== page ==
On July 12th 2016 I started my own gaming and technology website, Fynestuff.com. The plan was to combine two things I think I'm really good at, writing and following e-sports and technology. So I got together with a bunch of my friends (with Shivendra, he might have been mentioned here once or twice) and over a 1AM coffee break literally at Linking Road Starbucks (sidenote: meme magic is real), we thought of how to go about it.
Problems We Faced
The first and most obvious problem we had was the name. I knew I wanted to write good quality articles on everything ranging from one of my most played games, Dota 2, to movie releases, TV shows and how Steve Jobs wouldn't like the new iPhone. Just a very 18-24 demographic-y set of articles catered towards people like me. The problem with the content writing and journalism industry is that it's saturated with mediocre and ineffectual listicles, rife with laziness and fake sensationalism. A lot of that has to do with the socio-political changes in the last half a decade or so, with the sensationalist, scaremongering titles propagated by websites like Buzzfeed and Scoopwhoop and needless division and racialism promoted by the Twitterati. I don’t want to get political.
I try to keep the sensationalism to a minimum on Fynestuff, but the problem is, it works. From a business perspective it makes sense to maximise clicks for the sake of a bit of integrity if your content itself isn't very serious, and let's face it, for videogames like Dota 2 and CS:GO, unless you approach it from a serious journalistic lens like Richard Lewis, it makes sense to make that trade-off.
We went through a lot of names that night, over spotty internet and half-asleep bodies rattling their brains to figure out a name that didn't sound too stupid and was also available as a domain. The only one that we thought fit that criteria was Fynestuff, so the next morning we did it.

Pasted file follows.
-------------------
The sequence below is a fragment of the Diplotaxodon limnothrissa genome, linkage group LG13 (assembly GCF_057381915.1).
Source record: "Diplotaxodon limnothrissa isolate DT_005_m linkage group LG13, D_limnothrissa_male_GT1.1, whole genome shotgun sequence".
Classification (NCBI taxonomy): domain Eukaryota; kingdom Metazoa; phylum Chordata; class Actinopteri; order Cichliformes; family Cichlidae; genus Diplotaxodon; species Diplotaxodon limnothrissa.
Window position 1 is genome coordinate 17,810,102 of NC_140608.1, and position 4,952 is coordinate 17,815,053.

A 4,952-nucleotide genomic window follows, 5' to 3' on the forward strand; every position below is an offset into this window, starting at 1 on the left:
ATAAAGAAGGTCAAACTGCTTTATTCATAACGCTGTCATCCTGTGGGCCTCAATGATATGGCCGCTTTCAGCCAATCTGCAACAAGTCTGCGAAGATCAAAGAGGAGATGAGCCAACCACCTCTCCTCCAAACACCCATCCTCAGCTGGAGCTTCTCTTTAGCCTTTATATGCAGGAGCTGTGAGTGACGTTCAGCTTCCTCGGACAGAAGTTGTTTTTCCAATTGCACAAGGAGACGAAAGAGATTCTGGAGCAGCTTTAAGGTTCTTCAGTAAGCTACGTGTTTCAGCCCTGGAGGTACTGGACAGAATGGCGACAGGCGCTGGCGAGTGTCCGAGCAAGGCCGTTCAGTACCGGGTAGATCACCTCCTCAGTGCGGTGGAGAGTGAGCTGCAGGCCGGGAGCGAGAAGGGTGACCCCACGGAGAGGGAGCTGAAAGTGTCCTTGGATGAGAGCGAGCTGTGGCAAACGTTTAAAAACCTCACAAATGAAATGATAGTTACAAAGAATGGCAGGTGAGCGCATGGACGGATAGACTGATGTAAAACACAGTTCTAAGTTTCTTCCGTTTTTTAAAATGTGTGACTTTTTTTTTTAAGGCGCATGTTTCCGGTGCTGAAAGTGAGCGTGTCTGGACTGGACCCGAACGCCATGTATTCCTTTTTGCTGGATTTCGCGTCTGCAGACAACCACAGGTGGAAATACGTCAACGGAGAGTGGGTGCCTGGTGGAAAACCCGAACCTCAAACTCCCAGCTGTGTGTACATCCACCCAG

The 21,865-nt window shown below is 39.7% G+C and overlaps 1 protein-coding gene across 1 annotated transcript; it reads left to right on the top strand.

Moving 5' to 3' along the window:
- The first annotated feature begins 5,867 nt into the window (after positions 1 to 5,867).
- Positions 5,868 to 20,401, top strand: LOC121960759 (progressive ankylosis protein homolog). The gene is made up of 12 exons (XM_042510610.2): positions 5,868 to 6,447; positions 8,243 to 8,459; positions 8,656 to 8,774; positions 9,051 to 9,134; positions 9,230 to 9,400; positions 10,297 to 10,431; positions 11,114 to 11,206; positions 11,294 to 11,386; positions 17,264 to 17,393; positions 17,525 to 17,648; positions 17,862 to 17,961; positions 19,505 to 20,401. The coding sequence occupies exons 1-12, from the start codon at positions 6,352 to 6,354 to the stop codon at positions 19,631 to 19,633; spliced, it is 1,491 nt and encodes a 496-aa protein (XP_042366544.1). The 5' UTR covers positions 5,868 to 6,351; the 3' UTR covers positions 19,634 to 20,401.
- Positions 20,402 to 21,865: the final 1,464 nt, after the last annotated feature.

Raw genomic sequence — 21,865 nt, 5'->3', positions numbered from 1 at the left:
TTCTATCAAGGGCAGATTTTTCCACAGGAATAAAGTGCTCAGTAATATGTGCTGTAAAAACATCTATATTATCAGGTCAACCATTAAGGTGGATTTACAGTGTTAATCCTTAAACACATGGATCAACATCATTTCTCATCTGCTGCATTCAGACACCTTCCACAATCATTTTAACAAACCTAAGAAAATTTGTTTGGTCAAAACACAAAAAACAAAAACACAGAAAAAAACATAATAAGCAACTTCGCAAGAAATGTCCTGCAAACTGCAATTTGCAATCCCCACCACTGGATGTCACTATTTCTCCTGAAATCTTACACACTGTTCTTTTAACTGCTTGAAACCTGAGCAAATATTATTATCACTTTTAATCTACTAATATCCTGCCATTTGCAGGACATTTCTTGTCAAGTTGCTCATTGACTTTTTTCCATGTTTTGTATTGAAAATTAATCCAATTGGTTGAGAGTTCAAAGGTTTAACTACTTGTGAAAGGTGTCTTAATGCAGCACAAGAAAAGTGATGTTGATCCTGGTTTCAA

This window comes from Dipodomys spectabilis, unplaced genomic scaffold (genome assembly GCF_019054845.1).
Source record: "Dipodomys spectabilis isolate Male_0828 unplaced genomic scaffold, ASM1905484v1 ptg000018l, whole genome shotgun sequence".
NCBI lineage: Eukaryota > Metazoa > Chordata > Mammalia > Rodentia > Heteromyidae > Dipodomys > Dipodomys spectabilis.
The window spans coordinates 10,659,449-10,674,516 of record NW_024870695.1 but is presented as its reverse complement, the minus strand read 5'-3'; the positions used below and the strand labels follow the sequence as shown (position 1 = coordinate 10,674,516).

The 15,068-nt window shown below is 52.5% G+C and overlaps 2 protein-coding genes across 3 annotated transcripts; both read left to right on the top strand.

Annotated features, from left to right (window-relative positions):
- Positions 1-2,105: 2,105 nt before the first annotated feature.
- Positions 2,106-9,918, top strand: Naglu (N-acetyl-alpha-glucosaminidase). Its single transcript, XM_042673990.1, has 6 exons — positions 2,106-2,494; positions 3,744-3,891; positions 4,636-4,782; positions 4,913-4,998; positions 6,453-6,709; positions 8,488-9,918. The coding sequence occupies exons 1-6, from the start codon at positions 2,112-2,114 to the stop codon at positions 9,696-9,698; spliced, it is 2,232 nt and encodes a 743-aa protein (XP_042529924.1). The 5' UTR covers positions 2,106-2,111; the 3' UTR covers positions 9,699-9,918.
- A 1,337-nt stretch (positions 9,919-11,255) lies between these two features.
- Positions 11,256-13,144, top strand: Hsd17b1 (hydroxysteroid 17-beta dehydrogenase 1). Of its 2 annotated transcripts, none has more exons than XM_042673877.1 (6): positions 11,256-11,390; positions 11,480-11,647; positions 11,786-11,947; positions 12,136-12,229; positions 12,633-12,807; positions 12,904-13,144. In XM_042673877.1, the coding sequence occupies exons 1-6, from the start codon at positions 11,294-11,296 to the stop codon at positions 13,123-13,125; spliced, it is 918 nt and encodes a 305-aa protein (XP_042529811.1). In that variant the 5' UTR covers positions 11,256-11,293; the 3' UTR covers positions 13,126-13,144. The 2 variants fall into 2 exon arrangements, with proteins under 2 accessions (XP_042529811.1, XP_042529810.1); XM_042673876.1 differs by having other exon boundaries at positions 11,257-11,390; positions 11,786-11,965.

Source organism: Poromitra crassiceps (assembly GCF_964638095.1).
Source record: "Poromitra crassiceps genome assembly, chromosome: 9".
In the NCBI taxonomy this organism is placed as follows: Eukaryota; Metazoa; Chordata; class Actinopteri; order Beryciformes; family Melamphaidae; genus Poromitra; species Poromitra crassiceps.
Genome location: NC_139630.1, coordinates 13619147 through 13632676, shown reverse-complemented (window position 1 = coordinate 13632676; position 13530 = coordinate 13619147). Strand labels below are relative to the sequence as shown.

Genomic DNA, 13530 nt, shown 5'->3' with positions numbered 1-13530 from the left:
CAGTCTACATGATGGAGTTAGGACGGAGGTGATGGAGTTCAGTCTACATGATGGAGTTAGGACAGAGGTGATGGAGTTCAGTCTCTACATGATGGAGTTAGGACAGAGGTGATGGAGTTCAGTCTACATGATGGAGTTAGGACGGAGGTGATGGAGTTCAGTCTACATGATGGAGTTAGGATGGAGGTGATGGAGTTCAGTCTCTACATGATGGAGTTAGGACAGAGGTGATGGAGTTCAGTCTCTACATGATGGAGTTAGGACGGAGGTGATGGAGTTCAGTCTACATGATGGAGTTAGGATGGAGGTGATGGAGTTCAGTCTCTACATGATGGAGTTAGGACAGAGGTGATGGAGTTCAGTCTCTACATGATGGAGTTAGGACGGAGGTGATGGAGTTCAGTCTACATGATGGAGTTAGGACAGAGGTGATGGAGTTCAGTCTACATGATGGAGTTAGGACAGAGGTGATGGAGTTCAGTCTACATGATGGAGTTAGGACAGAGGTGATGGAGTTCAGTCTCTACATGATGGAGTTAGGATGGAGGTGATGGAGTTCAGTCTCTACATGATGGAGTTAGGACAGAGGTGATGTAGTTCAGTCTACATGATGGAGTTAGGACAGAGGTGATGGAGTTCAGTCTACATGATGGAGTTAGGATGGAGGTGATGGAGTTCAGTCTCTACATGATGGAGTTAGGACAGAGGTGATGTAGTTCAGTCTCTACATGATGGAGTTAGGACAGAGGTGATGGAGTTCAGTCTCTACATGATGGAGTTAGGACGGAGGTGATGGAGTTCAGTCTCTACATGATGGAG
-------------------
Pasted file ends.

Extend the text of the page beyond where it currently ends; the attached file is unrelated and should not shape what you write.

Don't ask me about the site architecture or backend. I had no clue how any of this works; but I decided to give it a shot. Limited IT experience and a more than bad set of skills for being a sysadmin puts me in a position where I have to learn everything from scratch.
So here's How To Create a Wordpress Website:
1) Choose a hosting provider: I chose Amazon AWS
Amazon Web Services's Free Tier is basically a year of a free t2.micro instance, which is a virtual shared webserver where you can do pretty much whatever you want, including setting up a website. There's lots of other cool things you can do with 30GB of storage, 1GB of RAM and a good amount of computing power. It's enough to support around 50 simultaneous users on my website, though the fact that I choose to run it on a Windows server limits the efficiency somewhat.
I was having a huge amount of trouble setting up AWS's very own Wordpress AMI, which is made by Bitnami. It's basically a go-to, packaged, readymade Linux server that comes with everything you need for a Wordpress website pre-installed. The problem with that is its limited customization. We had a bit of trouble getting rid of the ugly "Bitnami" branding on the bottom left of every webpage we found. And running SSH into a Linux server from a Windows machine is slightly harder than if you're running Mac or Linux, because you have to install Putty or some other software, and can't connect straight through the command line. After being frustrated with the prebuilt Bitnami package, we tried going for an Amazon Linux AMI. There were problems with that too, but that’s mostly down to me being stupid and not finding a way to install Apache correctly. I also got confused between all the different languages; all the answers on Google pointed to using ‘yum’ packages to install Apache, PHP and Wordpress which is meant for CentOS/RHEL and not whatever Amazon’s Linux AMI is running. Huge pain, and after a day of trying to figure everything out, my friend Shivendra got Wordpress up and running through a WAMP stack on Windows Server 2012 in the meantime.
One of the better guides we were following is this. If you want your Wordpress hosted on Linux using an AWS instance free, this is the way to go.
What we learnt:
- AWS Free tier is free for only 15GB of Network Out; if you have a lot of traffic, you’ll have to pay for more bandwidth. We went over this limit in the first month because we were constantly moving files and didn’t have a CDN back then.
- A t2.micro instance is good for a small to medium website, but if you’re going over 50 concurrent users, considering switching to a paid VPS or controlled hosting. Or even a higher instance of AWS, if you’re so inclined.
- Make sure to follow all the steps to enable Elastic Load Balancing and an Elastic IP. Very important.